Herring is surprised that oil prices have not actually gone higher, given continued demand for oil from emerging markets. Over the past decade, rapid growth in Asia has fueled an increased need for all sorts of commodities, from copper and silver to agricultural products. “They’ve all gone up a lot more than oil,” Herring points out. “You could actually make the case that oil has lagged.” The long-term demand for oil is unlikely to slow down, he predicts. “Once you start putting two billion more people on the roads, as we are in India and China, even if they use just a fraction of the energy we do, it’s bound to be a huge impact on the market.”

Oil prices today behave differently than they did 15 years ago, according to Robert Ready, a Wharton Ph.D. student who studies the oil futures markets. In the past, a natural disaster or political turmoil might drive oil prices up momentarily, but there was always enough global supply to compensate; if one oil-producing nation went offline, another would step in to meet global demand.

“In the last 10 years, there [hasn’t been] enough oil supply to respond to a change in price,” says Ready, who will become a professor of finance at the University of Rochester’s Simon Graduate School of Business in July. According to Ready, when discussing oil markets, supply does not refer to how much oil is left in the ground, but how much oil can be produced at any given time. After increasing for several decades, total world oil production has been roughly flat since 2004. Since then, oil prices have behaved differently: They tend to go up and stay up. “In the past, if they went up, you would expect them to go back down — but they don’t go back down anymore,” he notes. “At some point, there just wasn’t enough production to keep up with increasing demand.”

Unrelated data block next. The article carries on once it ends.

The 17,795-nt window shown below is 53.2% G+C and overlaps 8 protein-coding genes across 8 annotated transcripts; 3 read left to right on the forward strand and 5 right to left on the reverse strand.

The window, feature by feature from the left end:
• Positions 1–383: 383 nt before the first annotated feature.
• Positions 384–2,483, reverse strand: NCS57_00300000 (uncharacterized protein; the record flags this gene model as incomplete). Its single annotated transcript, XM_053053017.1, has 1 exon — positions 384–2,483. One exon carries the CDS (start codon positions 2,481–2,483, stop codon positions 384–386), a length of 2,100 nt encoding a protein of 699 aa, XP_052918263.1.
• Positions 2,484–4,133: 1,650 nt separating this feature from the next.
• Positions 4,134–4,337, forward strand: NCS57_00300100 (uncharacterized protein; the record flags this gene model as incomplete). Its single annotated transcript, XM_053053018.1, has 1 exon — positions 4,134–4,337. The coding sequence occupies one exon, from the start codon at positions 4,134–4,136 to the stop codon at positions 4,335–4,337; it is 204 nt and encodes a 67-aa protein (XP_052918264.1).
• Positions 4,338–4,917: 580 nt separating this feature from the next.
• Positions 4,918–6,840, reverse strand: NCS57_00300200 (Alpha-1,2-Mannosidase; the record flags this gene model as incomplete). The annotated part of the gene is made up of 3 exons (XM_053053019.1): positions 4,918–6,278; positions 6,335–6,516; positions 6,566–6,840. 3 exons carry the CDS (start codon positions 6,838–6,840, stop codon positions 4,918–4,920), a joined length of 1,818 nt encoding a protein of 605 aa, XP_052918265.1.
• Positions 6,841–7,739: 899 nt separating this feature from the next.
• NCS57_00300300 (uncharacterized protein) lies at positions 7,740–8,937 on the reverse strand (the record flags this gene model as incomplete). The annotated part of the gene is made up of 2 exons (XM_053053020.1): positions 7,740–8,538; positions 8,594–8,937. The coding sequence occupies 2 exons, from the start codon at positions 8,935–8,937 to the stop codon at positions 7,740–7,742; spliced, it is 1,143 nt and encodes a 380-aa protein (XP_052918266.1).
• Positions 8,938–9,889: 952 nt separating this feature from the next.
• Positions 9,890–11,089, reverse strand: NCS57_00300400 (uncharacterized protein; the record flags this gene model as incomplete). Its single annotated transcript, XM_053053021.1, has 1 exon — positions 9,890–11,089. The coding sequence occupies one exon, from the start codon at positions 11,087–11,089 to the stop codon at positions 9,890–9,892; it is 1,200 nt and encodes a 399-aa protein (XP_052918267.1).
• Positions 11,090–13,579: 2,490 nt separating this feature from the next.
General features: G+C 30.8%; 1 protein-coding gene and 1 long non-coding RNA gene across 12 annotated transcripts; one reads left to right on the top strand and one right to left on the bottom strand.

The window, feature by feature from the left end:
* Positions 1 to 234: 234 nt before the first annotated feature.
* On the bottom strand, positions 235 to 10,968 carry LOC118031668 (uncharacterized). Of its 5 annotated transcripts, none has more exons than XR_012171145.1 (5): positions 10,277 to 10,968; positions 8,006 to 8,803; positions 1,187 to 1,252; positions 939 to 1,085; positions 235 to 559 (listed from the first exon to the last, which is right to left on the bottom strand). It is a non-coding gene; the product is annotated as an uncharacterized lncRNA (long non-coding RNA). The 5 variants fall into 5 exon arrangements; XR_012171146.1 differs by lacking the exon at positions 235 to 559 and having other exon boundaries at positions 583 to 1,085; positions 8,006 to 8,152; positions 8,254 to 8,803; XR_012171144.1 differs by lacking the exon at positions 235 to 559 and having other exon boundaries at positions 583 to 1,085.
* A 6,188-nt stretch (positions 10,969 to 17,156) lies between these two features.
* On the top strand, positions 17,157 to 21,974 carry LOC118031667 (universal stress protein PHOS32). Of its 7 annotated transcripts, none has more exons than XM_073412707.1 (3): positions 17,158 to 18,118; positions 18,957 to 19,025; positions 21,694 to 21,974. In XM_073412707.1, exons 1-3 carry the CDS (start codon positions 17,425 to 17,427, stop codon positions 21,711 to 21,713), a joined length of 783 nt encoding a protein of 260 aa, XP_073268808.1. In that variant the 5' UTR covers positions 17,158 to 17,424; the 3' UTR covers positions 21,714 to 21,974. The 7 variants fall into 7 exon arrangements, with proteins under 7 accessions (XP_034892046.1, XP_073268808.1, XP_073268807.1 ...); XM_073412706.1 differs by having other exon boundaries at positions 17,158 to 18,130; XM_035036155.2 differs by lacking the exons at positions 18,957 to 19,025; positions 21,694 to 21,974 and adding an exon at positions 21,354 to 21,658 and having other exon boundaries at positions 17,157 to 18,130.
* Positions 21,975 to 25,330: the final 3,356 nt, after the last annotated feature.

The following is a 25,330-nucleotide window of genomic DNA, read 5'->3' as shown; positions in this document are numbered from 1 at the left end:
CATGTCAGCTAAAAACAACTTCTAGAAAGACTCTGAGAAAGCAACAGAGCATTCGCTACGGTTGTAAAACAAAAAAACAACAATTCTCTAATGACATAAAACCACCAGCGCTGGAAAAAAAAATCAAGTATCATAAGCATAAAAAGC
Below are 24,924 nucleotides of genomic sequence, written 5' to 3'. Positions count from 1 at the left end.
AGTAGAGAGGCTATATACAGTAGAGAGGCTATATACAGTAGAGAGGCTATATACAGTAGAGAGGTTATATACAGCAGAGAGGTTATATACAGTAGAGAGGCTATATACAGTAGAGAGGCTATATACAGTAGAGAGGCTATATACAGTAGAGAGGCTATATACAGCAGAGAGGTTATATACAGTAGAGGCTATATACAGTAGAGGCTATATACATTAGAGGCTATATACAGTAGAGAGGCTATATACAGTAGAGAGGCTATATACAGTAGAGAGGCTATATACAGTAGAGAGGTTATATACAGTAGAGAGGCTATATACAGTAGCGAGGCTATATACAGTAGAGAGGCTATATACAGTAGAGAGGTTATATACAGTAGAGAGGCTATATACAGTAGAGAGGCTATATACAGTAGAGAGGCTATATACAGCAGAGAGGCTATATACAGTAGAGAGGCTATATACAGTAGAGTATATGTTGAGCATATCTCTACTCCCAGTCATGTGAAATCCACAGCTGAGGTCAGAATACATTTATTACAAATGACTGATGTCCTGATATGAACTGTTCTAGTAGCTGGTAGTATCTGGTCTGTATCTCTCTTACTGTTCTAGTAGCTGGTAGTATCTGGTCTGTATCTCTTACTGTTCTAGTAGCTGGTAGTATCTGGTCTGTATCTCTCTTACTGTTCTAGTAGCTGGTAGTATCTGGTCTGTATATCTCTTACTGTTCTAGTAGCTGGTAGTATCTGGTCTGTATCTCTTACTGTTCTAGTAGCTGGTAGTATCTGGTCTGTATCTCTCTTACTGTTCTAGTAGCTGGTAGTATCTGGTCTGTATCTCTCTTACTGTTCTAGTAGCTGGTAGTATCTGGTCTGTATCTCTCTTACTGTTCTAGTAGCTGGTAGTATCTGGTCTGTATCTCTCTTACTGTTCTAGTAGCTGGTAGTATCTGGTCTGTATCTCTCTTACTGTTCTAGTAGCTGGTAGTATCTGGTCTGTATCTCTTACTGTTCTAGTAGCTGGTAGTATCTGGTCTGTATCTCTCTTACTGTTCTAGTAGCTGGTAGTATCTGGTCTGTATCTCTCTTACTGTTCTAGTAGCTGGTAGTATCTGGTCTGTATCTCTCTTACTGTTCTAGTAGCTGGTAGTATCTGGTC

An Unpredictable Future

Embedded in the most recent spike are fears of a future drop in supply, stemming largely from social unrest in North Africa and the Middle East. Chris Lafakis, an economist at Moody’s Analytics who specializes in energy, calculates that “the fundamental price of oil should be $93 to $94” based on naked supply and demand. But due to uncertainty in so many oil-producing countries, his forecast for 2011 has the price of oil hovering around $98 a barrel, which includes the fundamental price plus a $5 per barrel “uncertainty premium” that he expects to evaporate when crises resolve.

The problem is that nobody knows when that will be. The political upheaval that began in February in Tunisia and led to the ouster of Egypt’s President Hosni Mubarak has thrown a question mark over the entire region. Ongoing rebellion against dictator Muammer Gaddafi has disrupted oil production in Libya, which pumped out 1.6 million barrels each day before the crisis hit. Fears about further instability in the region increased Monday after Saudi Arabia and the United Arab Emirates sent troops to quell protests in Bahrain, increasing tensions with Iran. Saudi Arabia, the world’s largest oil producer, is still working to stave off its own protests: a “Day of Rage” scheduled for March 11 fell flat, but another is planned for March 20.